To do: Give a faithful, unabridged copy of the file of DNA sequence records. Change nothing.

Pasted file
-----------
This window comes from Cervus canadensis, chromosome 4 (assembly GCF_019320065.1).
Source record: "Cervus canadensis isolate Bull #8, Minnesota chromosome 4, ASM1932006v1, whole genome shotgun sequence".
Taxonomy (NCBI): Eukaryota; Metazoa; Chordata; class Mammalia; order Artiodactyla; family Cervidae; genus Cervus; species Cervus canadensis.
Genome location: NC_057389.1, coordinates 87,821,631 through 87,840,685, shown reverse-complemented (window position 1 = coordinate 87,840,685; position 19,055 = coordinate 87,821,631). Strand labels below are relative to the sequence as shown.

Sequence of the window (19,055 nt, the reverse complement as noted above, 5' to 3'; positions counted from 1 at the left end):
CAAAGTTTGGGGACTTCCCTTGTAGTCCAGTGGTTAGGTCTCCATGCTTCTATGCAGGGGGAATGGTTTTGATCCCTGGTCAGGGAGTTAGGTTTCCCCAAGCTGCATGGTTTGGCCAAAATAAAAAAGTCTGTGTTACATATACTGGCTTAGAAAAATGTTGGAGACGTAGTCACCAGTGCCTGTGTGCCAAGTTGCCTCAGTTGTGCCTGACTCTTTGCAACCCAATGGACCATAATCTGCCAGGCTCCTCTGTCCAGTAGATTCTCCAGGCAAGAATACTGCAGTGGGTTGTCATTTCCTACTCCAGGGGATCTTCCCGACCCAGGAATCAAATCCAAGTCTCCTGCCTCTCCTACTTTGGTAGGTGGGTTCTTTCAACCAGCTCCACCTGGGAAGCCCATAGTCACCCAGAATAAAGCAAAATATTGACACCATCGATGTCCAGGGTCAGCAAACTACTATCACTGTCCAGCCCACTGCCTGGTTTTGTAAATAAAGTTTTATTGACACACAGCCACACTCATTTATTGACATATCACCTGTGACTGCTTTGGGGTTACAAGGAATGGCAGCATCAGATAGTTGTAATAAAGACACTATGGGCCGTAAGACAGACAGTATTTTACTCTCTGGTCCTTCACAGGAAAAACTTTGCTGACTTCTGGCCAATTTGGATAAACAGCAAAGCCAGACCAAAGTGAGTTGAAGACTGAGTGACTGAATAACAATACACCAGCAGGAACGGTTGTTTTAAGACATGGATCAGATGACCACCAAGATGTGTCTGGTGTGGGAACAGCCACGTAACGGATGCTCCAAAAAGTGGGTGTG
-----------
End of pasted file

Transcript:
This window comes from Cervus canadensis, chromosome 4 (assembly GCF_019320065.1).
Source record: "Cervus canadensis isolate Bull #8, Minnesota chromosome 4, ASM1932006v1, whole genome shotgun sequence".
Taxonomy (NCBI): Eukaryota; Metazoa; Chordata; class Mammalia; order Artiodactyla; family Cervidae; genus Cervus; species Cervus canadensis.
Genome location: NC_057389.1, coordinates 87,821,631 through 87,840,685, shown reverse-complemented (window position 1 = coordinate 87,840,685; position 19,055 = coordinate 87,821,631). Strand labels below are relative to the sequence as shown.

Sequence of the window (19,055 nt, the reverse complement as noted above, 5' to 3'; positions counted from 1 at the left end):
CAAAGTTTGGGGACTTCCCTTGTAGTCCAGTGGTTAGGTCTCCATGCTTCTATGCAGGGGGAATGGTTTTGATCCCTGGTCAGGGAGTTAGGTTTCCCCAAGCTGCATGGTTTGGCCAAAATAAAAAAGTCTGTGTTACATATACTGGCTTAGAAAAATGTTGGAGACGTAGTCACCAGTGCCTGTGTGCCAAGTTGCCTCAGTTGTGCCTGACTCTTTGCAACCCAATGGACCATAATCTGCCAGGCTCCTCTGTCCAGTAGATTCTCCAGGCAAGAATACTGCAGTGGGTTGTCATTTCCTACTCCAGGGGATCTTCCCGACCCAGGAATCAAATCCAAGTCTCCTGCCTCTCCTACTTTGGTAGGTGGGTTCTTTCAACCAGCTCCACCTGGGAAGCCCATAGTCACCCAGAATAAAGCAAAATATTGACACCATCGATGTCCAGGGTCAGCAAACTACTATCACTGTCCAGCCCACTGCCTGGTTTTGTAAATAAAGTTTTATTGACACACAGCCACACTCATTTATTGACATATCACCTGTGACTGCTTTGGGGTTACAAGGAATGGCAGCATCAGATAGTTGTAATAAAGACACTATGGGCCGTAAGACAGACAGTATTTTACTCTCTGGTCCTTCACAGGAAAAACTTTGCTGACTTCTGGCCAATTTGGATAAACAGCAAAGCCAGACCAAAGTGAGTTGAAGACTGAGTGACTGAATAACAATACACCAGCAGGAACGGTTGTTTTAAGACATGGATCAGATGACCACCAAGATGTGTCTGGTGTGGGAACAGCCACGTAACGGATGCTCCAAAAAGTGGGTGTG